However, there is no need to thank every questioner, and other phrases like “That’s a great question. No one has ever asked me that before” are often better.

Questioners are also often guilty of thanks which sound insincere like “Thanks for your presentation”. Better versions include:

  • That was absolutely fascinating. I have a question about…
  • I feel like I understand… much better now. However, I wasn’t clear on…
  • Thank you. I think I’ll find all of that really useful. I’d also like to know…
  • Thanks for a really thought-provoking presentation. It made me wonder…

There are fewer options for thanking the presenter after they answer the question, but they include:

  • Thanks, that’s much clearer now.
  • Thanks, that’s exactly what I wanted to know.
  • Thank you. I’ve always wanted to know that.
  • Thank you for your very detailed explanation. Sorry for asking such a tricky question.
  • Okay, got it now, thanks.
  • Okay, thanks. That’s what I thought, but I just wanted to check.

The attendee might also need to thank the presenter if the presenter offers to answer the question another way with “That’s a bit deep to go into right now, but please come up afterwards and ask again” or “If you give me your email address, I’ll do some research and let you know”. For example, the questioner could say:

  • Will do.
  • Thank you. That’s very kind. Much appreciated.


How to thank people at the end of presentations

My other most hated thanks in presentations phase is “Thanks for listening”. My reaction as both an audience member and teacher is “Surely the audience has done something more impressive than just not putting on some headphones and listening to music instead!” “Thank you for your kind attention” is more formal but no better, “Thanks for listening so attentively to my presentation” means thanking them for something that you can’t know for sure unless you can read their minds, and “It’s been an honour/ a pleasure to present to you” is too formal for most situations and rarely exactly true.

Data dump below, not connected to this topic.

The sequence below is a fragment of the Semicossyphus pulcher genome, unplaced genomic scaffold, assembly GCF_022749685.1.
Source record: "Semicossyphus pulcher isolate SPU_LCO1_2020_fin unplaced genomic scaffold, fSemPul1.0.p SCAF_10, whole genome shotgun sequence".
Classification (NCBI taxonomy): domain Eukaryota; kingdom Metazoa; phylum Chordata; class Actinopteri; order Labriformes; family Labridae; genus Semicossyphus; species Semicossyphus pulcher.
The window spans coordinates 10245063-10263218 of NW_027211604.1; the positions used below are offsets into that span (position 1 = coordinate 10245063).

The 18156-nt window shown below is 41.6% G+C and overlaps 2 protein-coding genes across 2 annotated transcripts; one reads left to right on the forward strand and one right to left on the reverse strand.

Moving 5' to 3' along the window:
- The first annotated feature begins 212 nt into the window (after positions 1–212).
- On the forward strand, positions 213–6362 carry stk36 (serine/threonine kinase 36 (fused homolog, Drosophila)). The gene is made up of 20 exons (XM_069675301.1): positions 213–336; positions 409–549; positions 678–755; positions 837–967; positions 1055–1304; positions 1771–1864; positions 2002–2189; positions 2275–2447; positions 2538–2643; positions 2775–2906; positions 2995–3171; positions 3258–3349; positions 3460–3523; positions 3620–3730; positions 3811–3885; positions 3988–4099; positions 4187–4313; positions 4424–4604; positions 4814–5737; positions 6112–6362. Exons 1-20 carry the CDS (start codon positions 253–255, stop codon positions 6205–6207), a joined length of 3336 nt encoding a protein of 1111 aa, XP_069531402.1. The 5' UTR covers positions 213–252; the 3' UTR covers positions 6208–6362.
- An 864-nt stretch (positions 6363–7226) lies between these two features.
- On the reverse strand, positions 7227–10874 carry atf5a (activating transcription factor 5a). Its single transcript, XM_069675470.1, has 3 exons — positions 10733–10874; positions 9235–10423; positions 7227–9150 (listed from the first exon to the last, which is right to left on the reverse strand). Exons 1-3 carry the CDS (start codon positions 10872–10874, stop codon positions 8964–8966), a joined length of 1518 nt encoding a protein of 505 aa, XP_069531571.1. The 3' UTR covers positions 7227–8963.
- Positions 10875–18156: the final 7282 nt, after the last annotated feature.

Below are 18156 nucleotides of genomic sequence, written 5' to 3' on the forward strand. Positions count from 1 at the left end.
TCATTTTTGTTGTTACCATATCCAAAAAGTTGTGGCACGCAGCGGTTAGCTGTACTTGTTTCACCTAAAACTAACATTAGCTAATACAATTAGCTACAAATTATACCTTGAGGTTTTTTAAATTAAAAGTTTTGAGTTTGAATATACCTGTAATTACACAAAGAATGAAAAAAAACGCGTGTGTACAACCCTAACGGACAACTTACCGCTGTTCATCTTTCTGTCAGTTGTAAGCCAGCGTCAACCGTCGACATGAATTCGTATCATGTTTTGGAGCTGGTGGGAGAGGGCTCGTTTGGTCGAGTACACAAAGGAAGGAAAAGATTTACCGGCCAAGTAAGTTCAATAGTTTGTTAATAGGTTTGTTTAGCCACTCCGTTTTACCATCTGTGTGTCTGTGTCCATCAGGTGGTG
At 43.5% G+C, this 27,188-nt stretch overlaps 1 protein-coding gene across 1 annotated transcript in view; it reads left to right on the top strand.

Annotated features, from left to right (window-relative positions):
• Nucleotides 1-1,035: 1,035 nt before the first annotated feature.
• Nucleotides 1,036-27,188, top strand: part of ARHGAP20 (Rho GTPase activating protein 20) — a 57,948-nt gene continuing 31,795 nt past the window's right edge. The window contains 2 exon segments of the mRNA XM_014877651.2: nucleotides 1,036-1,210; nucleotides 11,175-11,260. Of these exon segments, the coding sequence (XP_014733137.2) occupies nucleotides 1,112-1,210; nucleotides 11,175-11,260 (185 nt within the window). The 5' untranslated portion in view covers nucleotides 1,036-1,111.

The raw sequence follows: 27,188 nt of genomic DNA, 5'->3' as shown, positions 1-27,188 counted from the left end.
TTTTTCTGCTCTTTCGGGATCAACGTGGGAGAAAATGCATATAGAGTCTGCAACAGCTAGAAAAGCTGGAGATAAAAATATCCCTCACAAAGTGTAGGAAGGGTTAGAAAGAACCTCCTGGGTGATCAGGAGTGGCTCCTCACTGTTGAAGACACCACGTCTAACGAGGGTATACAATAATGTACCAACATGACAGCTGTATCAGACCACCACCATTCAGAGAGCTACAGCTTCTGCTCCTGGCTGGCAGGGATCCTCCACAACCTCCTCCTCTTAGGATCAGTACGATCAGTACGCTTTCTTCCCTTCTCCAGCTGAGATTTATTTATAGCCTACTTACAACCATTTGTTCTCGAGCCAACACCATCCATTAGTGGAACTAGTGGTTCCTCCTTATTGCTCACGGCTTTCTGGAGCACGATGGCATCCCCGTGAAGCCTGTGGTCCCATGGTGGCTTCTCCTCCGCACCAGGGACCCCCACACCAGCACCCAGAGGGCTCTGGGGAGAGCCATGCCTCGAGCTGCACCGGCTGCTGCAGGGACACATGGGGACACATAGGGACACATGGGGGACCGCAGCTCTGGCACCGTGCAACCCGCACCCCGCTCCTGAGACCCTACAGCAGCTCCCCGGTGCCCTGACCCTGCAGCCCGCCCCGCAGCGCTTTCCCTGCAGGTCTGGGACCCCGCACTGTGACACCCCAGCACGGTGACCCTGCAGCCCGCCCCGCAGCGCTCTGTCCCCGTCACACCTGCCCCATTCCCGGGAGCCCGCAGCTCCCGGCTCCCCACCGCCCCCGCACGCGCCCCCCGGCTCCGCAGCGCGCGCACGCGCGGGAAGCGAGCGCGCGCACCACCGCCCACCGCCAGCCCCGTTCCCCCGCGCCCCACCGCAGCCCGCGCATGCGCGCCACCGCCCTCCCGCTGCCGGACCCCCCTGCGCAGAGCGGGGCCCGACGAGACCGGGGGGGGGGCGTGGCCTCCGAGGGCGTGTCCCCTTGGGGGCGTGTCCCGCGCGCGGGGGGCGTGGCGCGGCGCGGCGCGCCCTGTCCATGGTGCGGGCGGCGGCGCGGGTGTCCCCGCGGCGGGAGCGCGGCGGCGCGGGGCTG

“Thank for you for sitting through my long and difficult presentation” is more specific to the situation, but it’s a terrible idea to finish with something negative as it is likely that they will now remember your presentation that way even if they weren’t feeling that way before you said that.

As long as other presenters haven’t said the same thing on the same day and that it’s true, probably the most generally useful phrase is “Thanks for all your great questions”. Similar ones include:

  • Thanks for your really thought-provoking questions.
  • Thanks for all your great questions. You’ve inspired me to do some more research on this topic myself.

Most other useful thanking at the end phrases start with “Thanks again for…”, as in:

  • Thanks again for braving the elements to come here today.
  • Thanks again for choosing to spend thirty minutes listening to this rather heavy but important topic when it’s such a lovely day outside.
  • Thanks again for coming all the way from… just for this brief presentation.

Note that although they start with the words “Thanks again…”, you should try to avoid repeating the wording of the thanking at the start phrase as much as possible.

The person organising the presentation should also try to personalise their thanks to the presenter with phrases like “Thanks to Alex for what I’m sure you will all agree was a surprisingly easy to understand presentation on what sounded like quite a scary topic”. If there is no MC, the next presenter can do something similar. However, for the next presenter similar phrases without thanks like “It will be really hard to inspire you as much as I was inspired by that last presentation, but…” are often better.